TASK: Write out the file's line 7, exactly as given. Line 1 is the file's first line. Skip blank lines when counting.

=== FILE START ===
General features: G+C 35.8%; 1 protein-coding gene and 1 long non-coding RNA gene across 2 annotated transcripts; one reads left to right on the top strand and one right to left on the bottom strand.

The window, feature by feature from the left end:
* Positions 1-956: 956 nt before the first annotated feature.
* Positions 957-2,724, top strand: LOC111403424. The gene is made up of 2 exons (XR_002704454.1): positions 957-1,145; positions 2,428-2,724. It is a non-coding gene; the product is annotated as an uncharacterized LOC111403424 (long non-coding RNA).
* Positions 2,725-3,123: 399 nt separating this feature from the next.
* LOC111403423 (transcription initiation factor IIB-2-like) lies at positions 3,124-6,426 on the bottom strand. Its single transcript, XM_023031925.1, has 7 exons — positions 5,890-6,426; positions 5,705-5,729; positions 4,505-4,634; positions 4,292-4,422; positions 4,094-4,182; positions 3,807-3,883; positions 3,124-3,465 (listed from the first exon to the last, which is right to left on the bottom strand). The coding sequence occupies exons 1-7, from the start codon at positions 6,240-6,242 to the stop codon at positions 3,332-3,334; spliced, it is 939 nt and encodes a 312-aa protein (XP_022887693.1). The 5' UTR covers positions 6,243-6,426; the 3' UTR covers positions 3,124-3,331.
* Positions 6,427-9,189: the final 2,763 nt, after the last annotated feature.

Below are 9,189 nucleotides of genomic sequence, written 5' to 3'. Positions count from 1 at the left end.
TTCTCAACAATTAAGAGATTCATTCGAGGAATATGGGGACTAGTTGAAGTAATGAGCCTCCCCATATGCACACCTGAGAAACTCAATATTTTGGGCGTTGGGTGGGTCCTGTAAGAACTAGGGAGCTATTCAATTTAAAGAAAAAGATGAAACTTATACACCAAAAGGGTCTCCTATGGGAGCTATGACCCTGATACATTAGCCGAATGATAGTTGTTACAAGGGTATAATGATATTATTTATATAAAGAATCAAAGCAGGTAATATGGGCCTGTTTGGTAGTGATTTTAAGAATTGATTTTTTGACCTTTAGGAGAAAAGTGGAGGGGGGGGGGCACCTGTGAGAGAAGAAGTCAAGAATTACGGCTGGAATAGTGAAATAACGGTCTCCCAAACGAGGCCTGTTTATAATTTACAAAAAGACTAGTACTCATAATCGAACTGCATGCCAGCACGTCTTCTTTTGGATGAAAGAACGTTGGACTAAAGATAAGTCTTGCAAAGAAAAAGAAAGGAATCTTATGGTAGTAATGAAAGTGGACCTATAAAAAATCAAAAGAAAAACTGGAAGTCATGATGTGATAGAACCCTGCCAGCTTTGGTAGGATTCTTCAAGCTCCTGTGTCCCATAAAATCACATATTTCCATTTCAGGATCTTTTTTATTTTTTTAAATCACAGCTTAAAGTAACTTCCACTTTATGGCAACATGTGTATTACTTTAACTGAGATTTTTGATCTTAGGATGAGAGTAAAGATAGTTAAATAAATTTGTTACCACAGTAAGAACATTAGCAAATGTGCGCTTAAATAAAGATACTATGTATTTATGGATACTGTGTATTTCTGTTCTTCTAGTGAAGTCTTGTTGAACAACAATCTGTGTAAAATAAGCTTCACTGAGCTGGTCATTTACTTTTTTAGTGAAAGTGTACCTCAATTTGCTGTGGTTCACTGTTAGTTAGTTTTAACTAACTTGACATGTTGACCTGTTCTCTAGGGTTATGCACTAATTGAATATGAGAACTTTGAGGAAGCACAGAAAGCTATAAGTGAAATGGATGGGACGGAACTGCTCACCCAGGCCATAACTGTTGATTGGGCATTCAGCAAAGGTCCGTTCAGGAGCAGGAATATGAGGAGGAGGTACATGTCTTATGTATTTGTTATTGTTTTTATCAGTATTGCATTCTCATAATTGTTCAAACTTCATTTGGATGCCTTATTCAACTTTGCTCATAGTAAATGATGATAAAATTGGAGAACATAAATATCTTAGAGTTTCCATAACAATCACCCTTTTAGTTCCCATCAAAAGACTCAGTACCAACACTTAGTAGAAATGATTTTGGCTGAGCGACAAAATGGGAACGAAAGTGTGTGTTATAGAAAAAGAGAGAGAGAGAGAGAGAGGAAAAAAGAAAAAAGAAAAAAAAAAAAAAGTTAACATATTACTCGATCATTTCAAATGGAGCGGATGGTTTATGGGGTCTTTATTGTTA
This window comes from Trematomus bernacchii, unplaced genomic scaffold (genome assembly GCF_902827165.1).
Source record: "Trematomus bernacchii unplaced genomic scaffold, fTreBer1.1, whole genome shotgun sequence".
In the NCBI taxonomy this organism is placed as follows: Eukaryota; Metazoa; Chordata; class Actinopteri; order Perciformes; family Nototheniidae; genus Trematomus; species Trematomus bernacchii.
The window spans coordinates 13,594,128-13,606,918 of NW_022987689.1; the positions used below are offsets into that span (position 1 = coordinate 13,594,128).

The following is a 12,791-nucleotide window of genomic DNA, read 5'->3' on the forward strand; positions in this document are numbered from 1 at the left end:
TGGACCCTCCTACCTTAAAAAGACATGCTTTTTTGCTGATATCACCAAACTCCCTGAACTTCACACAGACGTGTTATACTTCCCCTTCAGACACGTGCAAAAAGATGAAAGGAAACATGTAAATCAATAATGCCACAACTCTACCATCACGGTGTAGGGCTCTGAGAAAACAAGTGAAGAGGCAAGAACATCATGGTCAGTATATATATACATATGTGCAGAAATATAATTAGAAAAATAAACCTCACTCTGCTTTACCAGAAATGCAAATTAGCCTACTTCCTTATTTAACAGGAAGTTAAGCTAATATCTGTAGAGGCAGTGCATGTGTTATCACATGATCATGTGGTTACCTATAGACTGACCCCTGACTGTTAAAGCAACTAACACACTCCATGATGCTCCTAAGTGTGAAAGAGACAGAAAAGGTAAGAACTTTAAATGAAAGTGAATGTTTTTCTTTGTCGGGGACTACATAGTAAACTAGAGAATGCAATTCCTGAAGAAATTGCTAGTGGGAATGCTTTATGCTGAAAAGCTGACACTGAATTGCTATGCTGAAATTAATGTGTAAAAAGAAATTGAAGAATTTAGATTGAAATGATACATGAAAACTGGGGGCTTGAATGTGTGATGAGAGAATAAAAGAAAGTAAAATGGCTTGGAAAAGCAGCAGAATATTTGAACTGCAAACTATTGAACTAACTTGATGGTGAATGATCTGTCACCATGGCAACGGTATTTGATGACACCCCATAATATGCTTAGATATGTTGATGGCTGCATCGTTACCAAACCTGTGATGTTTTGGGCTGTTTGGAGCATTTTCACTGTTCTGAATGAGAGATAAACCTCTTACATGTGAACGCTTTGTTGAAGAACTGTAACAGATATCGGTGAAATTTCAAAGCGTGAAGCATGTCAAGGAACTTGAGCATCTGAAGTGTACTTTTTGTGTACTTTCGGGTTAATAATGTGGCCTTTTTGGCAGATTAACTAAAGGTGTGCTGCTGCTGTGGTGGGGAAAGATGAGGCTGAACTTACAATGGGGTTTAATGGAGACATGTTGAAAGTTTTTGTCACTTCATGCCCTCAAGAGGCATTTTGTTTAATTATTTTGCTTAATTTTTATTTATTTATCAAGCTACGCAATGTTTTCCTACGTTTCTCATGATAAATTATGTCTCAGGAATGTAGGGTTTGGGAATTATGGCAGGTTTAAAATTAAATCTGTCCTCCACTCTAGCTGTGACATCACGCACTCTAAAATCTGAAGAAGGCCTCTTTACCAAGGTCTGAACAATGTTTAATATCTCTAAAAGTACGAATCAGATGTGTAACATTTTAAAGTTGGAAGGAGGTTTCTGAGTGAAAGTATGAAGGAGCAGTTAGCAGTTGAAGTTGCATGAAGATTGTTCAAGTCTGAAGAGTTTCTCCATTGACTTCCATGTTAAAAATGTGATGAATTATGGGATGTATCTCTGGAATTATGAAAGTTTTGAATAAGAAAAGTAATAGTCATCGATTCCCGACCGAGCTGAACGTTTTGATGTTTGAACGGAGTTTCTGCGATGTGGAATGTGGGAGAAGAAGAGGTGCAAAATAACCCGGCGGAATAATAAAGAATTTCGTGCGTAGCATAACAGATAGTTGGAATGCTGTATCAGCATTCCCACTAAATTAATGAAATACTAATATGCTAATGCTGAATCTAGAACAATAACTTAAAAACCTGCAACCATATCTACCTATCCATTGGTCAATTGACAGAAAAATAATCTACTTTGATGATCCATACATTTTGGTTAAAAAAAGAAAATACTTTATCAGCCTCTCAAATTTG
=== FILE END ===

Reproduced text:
* Positions 6,427-9,189: the final 2,763 nt, after the last annotated feature.